LONDON—V-Nova has announced completion of the MPEG-5 Part 2 Low Complexity Enhancement Video Coding (LCEVC) standard, which enhances the compression efficiency of any future or existing video compression scheme, including AVC, HEVC, AV1, EVC and VVC.
MPEG-5 Part 2 LCEVC, which was promoted to an MPEG/ISO final draft, offers improved picture quality at up to 40% lower bitrates for live and VOD delivery. It also provides a 2x to 4x improvement in encoding computational efficiency, the company said.
LCEVC enables greener and more cost-effective video delivery workflows while maintaining compatibility with the device ecosystem of the enhanced codec. Services can use it to improve the quality-of-experience (QoE) of viewers without having to duplicate workflows or wait for device replacement cycles, it said.
V-Nova co-chaired development of MPEG-5 LCEVC and the technology foundation upon which it is built.
“We are extremely proud to have contributed to this innovative standard, as part of such a successful collaboration with industry leaders,” said Guido Meardi, CEO and co-founder of V-Nova. “LCEVC is poised to immediately deliver a step-change in usage and profitability to a host of existing services. The standard has broad applicability, we are already seeing great traction and are committed to ensuring rapid adoption.”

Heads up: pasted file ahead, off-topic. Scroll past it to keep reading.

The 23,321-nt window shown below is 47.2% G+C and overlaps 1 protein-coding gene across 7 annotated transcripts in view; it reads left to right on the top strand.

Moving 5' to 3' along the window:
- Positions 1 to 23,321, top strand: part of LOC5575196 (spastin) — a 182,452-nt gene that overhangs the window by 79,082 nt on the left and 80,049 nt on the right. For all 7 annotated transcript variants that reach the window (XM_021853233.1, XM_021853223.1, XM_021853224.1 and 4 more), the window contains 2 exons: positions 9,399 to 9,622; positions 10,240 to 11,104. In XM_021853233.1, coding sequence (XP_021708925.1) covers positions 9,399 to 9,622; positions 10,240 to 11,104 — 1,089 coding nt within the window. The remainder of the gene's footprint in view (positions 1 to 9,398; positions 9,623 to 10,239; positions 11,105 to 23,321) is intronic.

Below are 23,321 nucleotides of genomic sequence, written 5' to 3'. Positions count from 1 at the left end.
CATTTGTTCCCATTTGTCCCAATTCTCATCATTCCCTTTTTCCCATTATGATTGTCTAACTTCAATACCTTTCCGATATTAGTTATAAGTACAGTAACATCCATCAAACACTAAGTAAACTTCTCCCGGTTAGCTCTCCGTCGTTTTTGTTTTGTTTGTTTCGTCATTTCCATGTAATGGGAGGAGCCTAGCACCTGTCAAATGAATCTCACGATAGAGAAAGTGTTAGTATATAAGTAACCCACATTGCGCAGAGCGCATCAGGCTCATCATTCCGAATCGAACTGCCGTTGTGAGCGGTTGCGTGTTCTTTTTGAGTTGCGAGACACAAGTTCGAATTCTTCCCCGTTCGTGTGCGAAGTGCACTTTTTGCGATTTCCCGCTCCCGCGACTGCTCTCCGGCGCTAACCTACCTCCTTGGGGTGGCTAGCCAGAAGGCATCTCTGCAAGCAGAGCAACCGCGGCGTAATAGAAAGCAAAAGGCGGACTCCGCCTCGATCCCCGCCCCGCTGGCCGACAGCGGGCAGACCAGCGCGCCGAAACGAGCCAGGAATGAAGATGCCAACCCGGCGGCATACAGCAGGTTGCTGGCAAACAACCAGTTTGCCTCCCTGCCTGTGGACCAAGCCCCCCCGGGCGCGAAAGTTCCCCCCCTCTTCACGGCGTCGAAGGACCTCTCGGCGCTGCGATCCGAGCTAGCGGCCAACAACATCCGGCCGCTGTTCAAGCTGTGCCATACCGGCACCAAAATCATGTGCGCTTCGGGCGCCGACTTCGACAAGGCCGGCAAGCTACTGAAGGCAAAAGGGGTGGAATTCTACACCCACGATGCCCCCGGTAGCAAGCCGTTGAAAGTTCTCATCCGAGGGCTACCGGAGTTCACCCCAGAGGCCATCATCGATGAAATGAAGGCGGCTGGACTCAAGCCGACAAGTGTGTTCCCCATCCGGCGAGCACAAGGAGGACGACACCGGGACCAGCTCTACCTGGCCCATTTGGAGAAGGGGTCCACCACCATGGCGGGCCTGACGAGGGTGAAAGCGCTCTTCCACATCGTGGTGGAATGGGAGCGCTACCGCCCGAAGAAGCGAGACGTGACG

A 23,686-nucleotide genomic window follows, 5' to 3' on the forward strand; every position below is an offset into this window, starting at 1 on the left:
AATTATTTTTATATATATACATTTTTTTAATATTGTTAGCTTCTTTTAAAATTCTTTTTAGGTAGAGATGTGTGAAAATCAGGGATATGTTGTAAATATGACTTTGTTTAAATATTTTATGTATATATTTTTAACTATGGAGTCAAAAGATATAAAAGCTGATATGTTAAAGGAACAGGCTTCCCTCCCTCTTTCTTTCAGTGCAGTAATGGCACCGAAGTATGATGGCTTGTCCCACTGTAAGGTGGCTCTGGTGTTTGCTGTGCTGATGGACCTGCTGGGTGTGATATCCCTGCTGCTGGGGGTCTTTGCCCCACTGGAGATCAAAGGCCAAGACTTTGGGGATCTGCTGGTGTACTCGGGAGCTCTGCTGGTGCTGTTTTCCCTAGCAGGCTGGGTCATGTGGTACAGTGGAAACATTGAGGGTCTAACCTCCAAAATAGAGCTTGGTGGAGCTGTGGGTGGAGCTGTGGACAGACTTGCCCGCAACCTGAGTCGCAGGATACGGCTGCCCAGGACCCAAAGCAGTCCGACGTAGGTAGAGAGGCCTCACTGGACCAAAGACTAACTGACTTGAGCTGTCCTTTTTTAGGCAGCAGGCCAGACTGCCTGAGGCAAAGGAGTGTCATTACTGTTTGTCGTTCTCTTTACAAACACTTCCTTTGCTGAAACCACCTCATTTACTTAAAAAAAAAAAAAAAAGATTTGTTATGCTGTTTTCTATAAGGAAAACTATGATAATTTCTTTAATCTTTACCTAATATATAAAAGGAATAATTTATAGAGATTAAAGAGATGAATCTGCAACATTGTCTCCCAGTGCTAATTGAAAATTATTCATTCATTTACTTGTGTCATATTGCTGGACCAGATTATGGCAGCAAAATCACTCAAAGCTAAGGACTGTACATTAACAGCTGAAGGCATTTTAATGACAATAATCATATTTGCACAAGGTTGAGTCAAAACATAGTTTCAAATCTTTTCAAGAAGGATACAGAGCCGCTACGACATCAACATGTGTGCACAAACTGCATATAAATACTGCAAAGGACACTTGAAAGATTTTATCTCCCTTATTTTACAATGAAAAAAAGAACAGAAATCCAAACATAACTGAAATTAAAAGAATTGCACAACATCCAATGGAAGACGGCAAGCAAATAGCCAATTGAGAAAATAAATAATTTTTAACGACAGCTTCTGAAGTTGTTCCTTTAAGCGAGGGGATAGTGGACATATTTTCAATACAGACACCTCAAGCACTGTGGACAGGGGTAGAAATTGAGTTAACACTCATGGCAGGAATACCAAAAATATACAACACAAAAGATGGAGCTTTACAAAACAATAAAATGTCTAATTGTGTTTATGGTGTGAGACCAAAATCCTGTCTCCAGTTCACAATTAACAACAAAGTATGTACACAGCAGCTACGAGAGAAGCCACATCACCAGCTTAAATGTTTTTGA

For global broadcasting services, LCEVC will enable a speedy, seamless and cost-effective upgrade to higher picture quality across all devices regardless of bandwidth, the company said.
When serving millions of concurrent streams to a variety of devices, such as live sports delivery, LCEVC will provide greater reliability, reducing buffering events and increasing quality. It also helps to minimize latency, the company said.
Social media and esports platforms, along with other hyper-scale operators, are looking at LCEVC as a key tool to drive enhanced user experiences through higher-quality and faster stream start-up while also reducing per user costs. LCEVC also is enabling advances in video conferencing, said V-Nova.
More information is available by e-mailing V-Nova.
Phil Kurz is a contributing editor to TV Tech. He has written about TV and video technology for more than 30 years and served as editor of three leading industry magazines. He earned a Bachelor of Journalism and a Master’s Degree in Journalism from the University of Missouri-Columbia School of Journalism.
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